Opioid-Related Federal Anti-Kickback Law Adds All-Payor Component
On October 24, 2018, President Trump signed the Substance Use-Disorder Prevention that Promotes Opioid Recovery and Treatment for Patients and Communities Act (otherwise known as the “SUPPORT for Patients and Communities Act” or, more commonly, the “SUPPORT Act”), which consolidated several opioid-related bills. Specifically, the SUPPORT Act included the Eliminating Kickbacks in Recovery Act of 2018 (“EKRA”), which aimed to address the referral of patients (also known as “patient brokering”) with substance abuse and addiction problems to clinical treatment facilities, laboratories, and recovery homes, in exchange for remuneration, or kickbacks. Generally, the types of referrals that EKRA aims to address involve patients with commercial insurance, rather than federally funded insurance, such as Medicare and Medicaid, as prosecution under the current Federal Anti-Kickback Statute (the “AKS”) (42 U.S.C. §§ 1320a-7b) is typically unavailable.
EKRA goes further than the AKS by adding an “all payor” element and creates criminal penalties for each violation, subjecting violators to a fine of up to $200,000, imprisonment for up to 10 years, or both, who:
- solicit or receive any remuneration (including any kickback, bribe, or rebate) directly or indirectly, in cash or in kind, in return for referring a patient or patronage to a recovery home or clinical treatment facility;
- offer or pay remuneration to either induce such a referral or in exchange for an individual using the services of a recovery home, clinical treatment facility, or laboratory.1
EKRA contains several statutory exceptions or “safe harbors” to criminal liability under the statute, including those providing for payment arrangements with sales personnel. Under EKRA, payments to W-2 employees and 1099 independent contractors are expressly excluded from the statutory exceptions if the payments made to them were determined or varied by 1) the number of individuals referred to clinical treatment facilities, laboratories, and recovery homes; 2) the number of tests or procedures performed; or 3) the amount billed to or received from the patient’s insurance plan.
Conversely, under the AKS, separate exceptions or “safe harbors” are available to W-2 employees that are not available to 1099 independent contractors. These exceptions under the AKS allow for certain commission or percentage-based compensation arrangements, whereas such payments would be prohibited under EKRA. While some case law exists that addresses this issue, the Office of the Inspector General (the “OIG”) has issued a few advisory opinions cautioning that any commission or percentage-based compensation arrangements with 1099 independent contractors would likely violate the AKS, while such arrangements with W-2 employees may be permissible under the Bona fide Employer-Employee Relationship safe harbor.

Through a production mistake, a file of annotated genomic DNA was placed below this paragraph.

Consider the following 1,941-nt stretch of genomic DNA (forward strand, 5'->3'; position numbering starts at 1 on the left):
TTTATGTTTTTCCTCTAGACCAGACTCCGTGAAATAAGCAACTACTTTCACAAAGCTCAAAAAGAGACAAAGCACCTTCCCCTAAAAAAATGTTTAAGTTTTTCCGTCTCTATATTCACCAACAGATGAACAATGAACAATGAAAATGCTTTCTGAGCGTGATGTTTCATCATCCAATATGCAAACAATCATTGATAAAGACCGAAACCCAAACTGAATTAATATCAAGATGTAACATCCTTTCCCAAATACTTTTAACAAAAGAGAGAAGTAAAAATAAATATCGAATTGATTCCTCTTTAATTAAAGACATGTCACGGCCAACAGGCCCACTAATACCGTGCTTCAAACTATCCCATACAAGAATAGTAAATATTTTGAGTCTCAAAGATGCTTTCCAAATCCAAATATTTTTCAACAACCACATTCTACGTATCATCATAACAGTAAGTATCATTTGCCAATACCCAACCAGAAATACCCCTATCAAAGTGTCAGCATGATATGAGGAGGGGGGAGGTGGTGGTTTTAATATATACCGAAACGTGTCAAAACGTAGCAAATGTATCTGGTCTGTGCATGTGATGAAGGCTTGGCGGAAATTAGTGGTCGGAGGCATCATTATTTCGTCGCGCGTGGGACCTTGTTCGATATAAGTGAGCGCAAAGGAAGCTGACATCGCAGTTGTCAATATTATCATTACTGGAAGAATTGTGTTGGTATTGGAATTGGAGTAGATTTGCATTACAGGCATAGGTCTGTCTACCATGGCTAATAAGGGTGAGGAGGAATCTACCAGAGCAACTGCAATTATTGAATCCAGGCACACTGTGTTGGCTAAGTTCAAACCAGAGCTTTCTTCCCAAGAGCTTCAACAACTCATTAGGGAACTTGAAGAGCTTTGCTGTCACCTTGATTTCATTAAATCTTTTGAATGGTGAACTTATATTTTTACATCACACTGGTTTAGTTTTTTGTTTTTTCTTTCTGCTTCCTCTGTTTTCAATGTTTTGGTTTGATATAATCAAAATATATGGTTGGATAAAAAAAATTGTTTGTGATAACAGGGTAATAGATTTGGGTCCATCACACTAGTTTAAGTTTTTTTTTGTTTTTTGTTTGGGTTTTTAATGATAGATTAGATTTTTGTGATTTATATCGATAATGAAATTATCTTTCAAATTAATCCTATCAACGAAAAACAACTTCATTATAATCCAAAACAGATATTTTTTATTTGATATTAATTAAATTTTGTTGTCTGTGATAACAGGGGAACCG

While it remains unclear whether EKRA will be broadly applied, or if Congress intends to amend EKRA to narrow its application, organizations that offer commission or percentage-based compensation to their employees (both W-2 and 1099 independent contractors) based upon the number of patient referrals, the number of tests or procedures performed, and/or the amount billed to or received from a patient’s insurance plan, should have a legal analysis performed to determine if there are any potential violations of the AKS or EKRA.
Please consult with our experienced attorneys at Dickie, McCamey & Chilcote, P.C. They can answer any questions about how these laws may apply to your business.
Rebecca J. Maziarz
Jeffrey R. Hantz
Gabrielle M. Carbonara
Ms. Maziarz was the Director of Medical Information Management for two Western Pennsylvania hospitals and one in West Virginia. Additionally, she served as a Long Term Care Consultant to area nursing homes. Her background in the healthcare industry provides clients with an invaluable resource and unique perspective into the ever-evolving healthcare landscape.
1A clinical treatment facility is defined broadly under the statute as “a medical setting other than a hospital that provides detoxification, risk reduction, outpatient treatment, residential treatment, or rehabilitation for substance use.”